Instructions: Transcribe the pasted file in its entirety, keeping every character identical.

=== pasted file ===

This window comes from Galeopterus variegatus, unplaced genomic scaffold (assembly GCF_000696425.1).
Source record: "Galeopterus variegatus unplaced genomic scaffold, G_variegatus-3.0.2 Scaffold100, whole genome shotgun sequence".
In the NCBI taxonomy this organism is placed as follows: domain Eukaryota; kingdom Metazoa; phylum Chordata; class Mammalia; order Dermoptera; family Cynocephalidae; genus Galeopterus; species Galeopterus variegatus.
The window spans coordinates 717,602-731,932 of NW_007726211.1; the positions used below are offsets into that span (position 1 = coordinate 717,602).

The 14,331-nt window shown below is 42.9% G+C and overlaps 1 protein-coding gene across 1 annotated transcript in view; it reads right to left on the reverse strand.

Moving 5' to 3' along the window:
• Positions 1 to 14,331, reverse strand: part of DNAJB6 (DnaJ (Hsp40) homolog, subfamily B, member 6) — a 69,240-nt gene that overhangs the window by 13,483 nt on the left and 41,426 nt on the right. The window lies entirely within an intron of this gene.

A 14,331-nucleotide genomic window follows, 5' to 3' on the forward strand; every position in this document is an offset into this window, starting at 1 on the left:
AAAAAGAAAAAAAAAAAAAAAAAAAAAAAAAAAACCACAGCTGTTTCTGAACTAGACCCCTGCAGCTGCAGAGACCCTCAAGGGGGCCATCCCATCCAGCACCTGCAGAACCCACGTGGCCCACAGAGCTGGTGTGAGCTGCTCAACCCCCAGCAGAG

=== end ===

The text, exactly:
This window comes from Galeopterus variegatus, unplaced genomic scaffold (assembly GCF_000696425.1).
Source record: "Galeopterus variegatus unplaced genomic scaffold, G_variegatus-3.0.2 Scaffold100, whole genome shotgun sequence".
In the NCBI taxonomy this organism is placed as follows: domain Eukaryota; kingdom Metazoa; phylum Chordata; class Mammalia; order Dermoptera; family Cynocephalidae; genus Galeopterus; species Galeopterus variegatus.
The window spans coordinates 717,602-731,932 of NW_007726211.1; the positions used below are offsets into that span (position 1 = coordinate 717,602).

The 14,331-nt window shown below is 42.9% G+C and overlaps 1 protein-coding gene across 1 annotated transcript in view; it reads right to left on the reverse strand.

Moving 5' to 3' along the window:
• Positions 1 to 14,331, reverse strand: part of DNAJB6 (DnaJ (Hsp40) homolog, subfamily B, member 6) — a 69,240-nt gene that overhangs the window by 13,483 nt on the left and 41,426 nt on the right. The window lies entirely within an intron of this gene.

A 14,331-nucleotide genomic window follows, 5' to 3' on the forward strand; every position in this document is an offset into this window, starting at 1 on the left:
AAAAAGAAAAAAAAAAAAAAAAAAAAAAAAAAAACCACAGCTGTTTCTGAACTAGACCCCTGCAGCTGCAGAGACCCTCAAGGGGGCCATCCCATCCAGCACCTGCAGAACCCACGTGGCCCACAGAGCTGGTGTGAGCTGCTCAACCCCCAGCAGAG